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LingoChecks represent one of the core tools of LingoHub. They are quality checks that keep your projects' translations within predetermined criteria and notify you simply and efficiently whenever there are any deviations from the defined rules.

Defining LingoChecks...

There are three ways you can define LingoChecks, from the project's preferences, from the editor side panel, or in the resource files. The methods are described below.

...from the project's preferences

You can add your LingoChecks rules in the project's preferences which are accessible from the dashboard.

To define LingoChecks, follow the steps below:

  1. Click dashboard in the top navigation bar.
  2. Select a project from the left side panel.
  3. Click on preferences in the dashboard overview of the project.
  4. Click on LingoChecks.

The image below displays all available options for LingoChecks.


You can apply rules on:

  • Text segments: Activate the checkbox if you want to allow the reviewers to approve a translation with failed LingoChecks. Be aware that once a text segment is approved, the failed LingoChecks will not show up anymore.

  • Term bases: The term base stores pre-defined translations. Activate this checkbox to ensure that the specified terms are correctly translated.

  • Placeholders: Verifies that all the placeholders in the source text are correctly represented in the translated text.

  • HTML tags: Ensures that the HTML tags in the translated text conform with those of the source text.

    You can also choose which of the HTML attributes you allow to be changed. If your text segment contains one of the defined HTML tags, you will be allowed to translate the values of its attributes.

    By default, the following tags are set as translatable attributes:

    src, alt, label, title, content, formAction, download, codebase, action, placeholder, href, abbr, lang, value

    You can check if an HTML tag has translatable attributes by simply clicking on it in the editor, as shown below.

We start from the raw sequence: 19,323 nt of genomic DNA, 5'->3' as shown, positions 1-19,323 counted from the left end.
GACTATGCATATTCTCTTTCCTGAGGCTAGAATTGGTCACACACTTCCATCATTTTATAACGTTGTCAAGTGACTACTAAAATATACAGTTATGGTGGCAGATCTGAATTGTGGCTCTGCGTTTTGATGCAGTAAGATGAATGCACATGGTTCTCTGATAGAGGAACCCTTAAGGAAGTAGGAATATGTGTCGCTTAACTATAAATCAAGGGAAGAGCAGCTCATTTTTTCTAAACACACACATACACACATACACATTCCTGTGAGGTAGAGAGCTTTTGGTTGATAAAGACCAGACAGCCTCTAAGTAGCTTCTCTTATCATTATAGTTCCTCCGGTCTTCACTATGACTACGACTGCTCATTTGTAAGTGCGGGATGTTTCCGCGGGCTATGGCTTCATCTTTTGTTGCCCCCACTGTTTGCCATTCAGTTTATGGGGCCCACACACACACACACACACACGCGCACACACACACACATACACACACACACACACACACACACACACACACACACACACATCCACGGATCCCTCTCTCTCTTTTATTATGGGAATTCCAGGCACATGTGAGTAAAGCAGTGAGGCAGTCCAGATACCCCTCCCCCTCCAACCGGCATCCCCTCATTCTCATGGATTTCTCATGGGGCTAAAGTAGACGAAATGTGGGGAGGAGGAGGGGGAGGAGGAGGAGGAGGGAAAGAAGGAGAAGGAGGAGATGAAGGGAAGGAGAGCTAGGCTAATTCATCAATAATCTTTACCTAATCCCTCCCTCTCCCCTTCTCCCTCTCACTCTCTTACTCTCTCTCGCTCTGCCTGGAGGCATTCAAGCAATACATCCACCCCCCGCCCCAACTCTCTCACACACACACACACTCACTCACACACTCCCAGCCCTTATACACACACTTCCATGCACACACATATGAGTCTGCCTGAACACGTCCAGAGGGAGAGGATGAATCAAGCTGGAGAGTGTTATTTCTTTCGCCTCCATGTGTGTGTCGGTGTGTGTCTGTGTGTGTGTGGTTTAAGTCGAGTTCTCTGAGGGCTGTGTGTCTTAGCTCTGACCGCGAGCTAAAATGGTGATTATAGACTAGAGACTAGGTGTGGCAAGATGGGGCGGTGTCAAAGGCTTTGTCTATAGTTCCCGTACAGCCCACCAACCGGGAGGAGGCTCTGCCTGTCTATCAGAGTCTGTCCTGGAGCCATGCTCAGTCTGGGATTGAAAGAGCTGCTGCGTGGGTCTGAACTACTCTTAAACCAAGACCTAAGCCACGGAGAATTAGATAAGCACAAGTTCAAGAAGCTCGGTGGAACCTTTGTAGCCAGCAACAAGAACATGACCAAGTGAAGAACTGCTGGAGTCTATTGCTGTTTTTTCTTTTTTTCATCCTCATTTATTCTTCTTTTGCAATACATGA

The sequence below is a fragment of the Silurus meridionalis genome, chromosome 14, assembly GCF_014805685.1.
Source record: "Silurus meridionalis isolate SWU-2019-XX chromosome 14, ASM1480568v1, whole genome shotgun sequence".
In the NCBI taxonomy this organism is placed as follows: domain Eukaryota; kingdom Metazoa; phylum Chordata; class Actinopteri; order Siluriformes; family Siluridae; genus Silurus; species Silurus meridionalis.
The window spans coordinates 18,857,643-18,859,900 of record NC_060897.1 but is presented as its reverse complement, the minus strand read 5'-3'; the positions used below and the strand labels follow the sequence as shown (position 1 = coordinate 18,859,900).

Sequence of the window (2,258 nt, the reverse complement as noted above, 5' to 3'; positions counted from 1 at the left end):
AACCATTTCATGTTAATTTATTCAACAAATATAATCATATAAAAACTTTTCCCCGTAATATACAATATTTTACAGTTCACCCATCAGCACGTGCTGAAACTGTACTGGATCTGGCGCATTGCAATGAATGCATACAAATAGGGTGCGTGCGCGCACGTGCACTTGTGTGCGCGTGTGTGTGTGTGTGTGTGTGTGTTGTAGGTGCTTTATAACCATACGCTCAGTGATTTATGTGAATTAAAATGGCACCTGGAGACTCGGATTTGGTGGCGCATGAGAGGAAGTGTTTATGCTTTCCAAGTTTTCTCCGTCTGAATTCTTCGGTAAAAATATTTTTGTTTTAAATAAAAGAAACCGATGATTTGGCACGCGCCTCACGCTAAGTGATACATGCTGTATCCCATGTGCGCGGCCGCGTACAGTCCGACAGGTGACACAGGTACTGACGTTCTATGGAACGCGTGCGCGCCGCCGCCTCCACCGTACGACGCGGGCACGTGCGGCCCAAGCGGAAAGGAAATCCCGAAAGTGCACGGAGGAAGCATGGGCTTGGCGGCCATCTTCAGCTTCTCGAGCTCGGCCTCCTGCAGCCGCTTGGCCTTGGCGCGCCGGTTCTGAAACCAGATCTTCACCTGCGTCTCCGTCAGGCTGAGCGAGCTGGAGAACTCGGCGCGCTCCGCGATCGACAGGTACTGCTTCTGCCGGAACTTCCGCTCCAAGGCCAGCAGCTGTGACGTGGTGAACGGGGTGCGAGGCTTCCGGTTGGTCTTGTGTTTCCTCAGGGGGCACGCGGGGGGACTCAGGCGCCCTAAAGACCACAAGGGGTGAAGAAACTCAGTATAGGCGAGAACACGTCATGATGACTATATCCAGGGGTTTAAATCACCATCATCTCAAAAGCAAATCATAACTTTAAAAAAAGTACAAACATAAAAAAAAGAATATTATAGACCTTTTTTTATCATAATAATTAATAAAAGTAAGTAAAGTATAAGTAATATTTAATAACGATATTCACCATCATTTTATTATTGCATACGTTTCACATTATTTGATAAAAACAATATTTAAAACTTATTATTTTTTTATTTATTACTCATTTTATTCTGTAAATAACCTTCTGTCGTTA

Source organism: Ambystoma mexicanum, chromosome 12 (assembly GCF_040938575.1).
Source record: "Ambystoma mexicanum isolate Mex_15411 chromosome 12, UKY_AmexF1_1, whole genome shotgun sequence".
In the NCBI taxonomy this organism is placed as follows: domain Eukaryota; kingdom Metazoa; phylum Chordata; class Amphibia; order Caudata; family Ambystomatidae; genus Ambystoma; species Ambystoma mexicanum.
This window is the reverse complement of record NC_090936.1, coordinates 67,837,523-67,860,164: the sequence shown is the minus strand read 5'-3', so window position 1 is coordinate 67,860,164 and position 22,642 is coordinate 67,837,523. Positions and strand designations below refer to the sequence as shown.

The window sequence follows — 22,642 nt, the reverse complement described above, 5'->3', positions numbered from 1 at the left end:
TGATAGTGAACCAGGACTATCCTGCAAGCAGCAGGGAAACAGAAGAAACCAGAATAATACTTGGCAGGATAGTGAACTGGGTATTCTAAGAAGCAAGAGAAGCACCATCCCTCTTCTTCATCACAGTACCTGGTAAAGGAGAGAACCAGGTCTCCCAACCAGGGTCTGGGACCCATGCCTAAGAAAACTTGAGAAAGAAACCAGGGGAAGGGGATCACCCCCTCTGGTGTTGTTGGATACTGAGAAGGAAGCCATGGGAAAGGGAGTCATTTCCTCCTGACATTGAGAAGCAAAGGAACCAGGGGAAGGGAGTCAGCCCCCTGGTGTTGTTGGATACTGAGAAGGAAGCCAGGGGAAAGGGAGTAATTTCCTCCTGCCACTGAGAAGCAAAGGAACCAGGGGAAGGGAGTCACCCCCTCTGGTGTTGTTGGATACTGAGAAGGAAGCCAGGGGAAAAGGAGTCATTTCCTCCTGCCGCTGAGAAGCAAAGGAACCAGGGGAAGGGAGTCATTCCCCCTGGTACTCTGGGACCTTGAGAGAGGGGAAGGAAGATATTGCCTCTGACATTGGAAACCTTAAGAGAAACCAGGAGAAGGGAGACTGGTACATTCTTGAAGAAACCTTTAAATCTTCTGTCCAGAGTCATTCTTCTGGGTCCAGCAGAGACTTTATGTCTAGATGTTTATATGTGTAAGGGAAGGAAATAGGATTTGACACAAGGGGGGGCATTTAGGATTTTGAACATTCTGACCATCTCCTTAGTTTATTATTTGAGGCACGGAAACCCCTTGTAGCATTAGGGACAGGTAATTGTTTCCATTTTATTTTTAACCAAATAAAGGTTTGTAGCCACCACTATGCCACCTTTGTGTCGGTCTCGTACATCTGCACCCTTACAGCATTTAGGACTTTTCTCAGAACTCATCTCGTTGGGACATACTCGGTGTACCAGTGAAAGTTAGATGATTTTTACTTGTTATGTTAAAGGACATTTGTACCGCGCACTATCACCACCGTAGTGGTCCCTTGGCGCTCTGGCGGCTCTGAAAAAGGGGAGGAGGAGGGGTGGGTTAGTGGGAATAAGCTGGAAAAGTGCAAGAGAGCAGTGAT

• Line breaks: Verifies that the source text and the translated text have the same number of linebreaks.

All the LingoChecks, except the check for line breaks, are enabled by default.

...from the editor side panel

You can define length constraints for a selected text segment from the settings option in the editor side panel. These constraints are verified by LingoChecks when validating the text segment.


To define a length constraint, follow the steps below:

  1. Access the editor.

  2. Select a text segment.

  3. Click settings in the right side panel.

  4. Enter the minimal and maximal length of the text segment.

    When setting the length constraints, you can define:

    • a fixed limit: i.e., min. 45, max. 128, which allows a minimum of 45 characters and a maximum of 128 characters.

    • an offset limit: i.e., min. -15, max. +20, which allows up to 15 characters less and 20 characters more than the original text.

  5. Click save changes. the resource file

In addition to setting LingoChecks in the Lingohub application, you can also set them directly in your resource files in the form of comments.

To distinguish them from the basic comments (which are used as the text segment description), the LingoChecks comment lines must start with an lh-check keyword, followed by a curly braces block containing the checks separated by a comma.

The following example defines LingoChecks for a text segment in a grails resource file:

# lh-check { min: -4, max: 35 }
welcome = Hooray, you're here! The day just got better - enjoy the following tips!

LingoChecks in action

Once your LingoChecks are set, they alert you whenever one of the rules you have defined is not respected. The failed LingoChecks are displayed in two locations.

In the dashboard

The LingoChecks alert symbols show up in the project progress bar found in the dashboard overview.

Clicking on them will redirect you to the editor and filter all the text segments, presenting all failed LingoChecks in the project.


In the editor

Failed LingoChecks are also displayed in the editor with a description of the cause of the failure.


Congratulations! You finished the article on LingoChecks. If there's anything we can help you with, please get in touch with our support.

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